The workers encountered the potentially hazardous ammunition whilst preparing a site for a new build. Police raised the alarm and called in bomb disposal experts from the army’s Royal Logistic Corps.

The incident occurred at a primary school within the small village of Wickhambreaux, Kent. It is noteworthy that the army did not carry out a controlled explosion. Presumably the unexploded ordnance (UXO) did not pose a threat. 

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ammunition WWII
Corroded small arms ammunition of WWII vintage. What the UXO find on site may have looked like.

The specific identity of the UXO is unknown. Small arms ammunition (SAA) does not usually pose a significant hazard. SAA (bullets) placed in a fire could ignite, causing a hazard.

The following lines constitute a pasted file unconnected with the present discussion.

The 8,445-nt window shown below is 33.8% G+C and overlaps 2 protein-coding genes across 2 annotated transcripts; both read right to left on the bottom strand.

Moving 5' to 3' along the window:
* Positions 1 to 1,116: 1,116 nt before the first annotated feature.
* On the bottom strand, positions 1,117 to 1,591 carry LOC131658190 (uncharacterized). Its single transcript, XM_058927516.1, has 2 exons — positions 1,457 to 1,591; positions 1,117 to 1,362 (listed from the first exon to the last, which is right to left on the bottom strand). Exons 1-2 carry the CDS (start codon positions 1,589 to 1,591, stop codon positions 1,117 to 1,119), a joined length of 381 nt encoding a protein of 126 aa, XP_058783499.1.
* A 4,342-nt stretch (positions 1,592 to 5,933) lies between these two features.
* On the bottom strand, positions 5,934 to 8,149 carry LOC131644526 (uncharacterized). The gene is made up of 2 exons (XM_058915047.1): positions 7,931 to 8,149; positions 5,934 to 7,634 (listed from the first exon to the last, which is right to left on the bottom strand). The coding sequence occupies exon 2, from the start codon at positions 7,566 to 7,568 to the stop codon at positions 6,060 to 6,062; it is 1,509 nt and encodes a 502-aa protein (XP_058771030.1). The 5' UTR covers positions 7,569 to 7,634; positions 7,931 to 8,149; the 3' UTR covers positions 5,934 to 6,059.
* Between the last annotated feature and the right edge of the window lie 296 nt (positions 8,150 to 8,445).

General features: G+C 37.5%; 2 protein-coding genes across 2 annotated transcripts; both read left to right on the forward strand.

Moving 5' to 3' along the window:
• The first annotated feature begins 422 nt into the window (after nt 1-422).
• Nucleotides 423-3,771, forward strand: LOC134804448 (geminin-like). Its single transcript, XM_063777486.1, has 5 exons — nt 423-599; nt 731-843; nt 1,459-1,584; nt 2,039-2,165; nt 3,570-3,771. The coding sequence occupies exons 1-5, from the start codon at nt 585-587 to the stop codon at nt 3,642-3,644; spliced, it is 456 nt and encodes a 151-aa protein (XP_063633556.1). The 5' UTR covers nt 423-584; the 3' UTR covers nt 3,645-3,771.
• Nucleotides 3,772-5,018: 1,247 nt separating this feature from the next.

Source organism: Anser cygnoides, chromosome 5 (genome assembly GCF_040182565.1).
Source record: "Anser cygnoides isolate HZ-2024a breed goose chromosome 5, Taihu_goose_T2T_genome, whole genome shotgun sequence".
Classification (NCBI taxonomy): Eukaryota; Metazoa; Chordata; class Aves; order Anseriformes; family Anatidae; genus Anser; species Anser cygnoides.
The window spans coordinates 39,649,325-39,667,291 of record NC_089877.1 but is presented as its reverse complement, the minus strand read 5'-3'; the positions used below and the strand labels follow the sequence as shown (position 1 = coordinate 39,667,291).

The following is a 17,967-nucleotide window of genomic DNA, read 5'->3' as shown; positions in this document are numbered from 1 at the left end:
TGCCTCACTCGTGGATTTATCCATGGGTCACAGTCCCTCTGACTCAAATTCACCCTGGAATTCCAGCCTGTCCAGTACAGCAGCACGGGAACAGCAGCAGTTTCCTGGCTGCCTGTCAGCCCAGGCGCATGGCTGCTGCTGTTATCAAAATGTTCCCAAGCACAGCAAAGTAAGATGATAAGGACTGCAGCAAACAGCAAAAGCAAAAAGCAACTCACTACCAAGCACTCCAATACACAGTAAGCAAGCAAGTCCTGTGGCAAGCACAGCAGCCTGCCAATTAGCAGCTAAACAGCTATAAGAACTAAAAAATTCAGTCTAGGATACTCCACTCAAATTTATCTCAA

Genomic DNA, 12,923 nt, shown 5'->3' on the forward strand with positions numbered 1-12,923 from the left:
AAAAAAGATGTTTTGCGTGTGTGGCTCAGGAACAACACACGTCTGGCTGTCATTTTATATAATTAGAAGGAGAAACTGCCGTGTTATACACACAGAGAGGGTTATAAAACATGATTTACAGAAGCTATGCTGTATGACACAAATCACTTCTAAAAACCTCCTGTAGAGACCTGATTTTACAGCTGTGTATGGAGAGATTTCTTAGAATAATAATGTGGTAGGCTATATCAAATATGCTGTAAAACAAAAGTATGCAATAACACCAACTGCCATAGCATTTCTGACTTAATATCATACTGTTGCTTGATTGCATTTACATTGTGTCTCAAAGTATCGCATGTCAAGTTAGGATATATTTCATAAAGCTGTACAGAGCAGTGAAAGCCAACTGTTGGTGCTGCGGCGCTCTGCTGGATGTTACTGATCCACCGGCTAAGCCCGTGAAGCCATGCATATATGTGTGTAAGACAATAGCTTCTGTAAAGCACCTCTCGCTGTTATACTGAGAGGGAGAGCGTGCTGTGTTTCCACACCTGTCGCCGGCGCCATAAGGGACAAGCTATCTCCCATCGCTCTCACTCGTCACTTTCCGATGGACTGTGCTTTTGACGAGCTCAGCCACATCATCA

How did UXO come to be buried under a Kent school?

Kent was the front line for the British during 1940. This was mainly due to its location, just 20 miles from Nazi occupied France. Its coastline bristled with fortifications and its garrison force numbered in the tens of thousands.

This never before seen concentration of British military might in the county inevitably resulted in lost or discarded ammunition. Consequently, incidents such as this UXO find are not uncommon. Armed Home Guard soldiers patrolled all over the county during WWII and were likely responsible for this discarded ammunition. The site was also school during the 1940s, indicating the ill discipline of some soldiers during this conflict.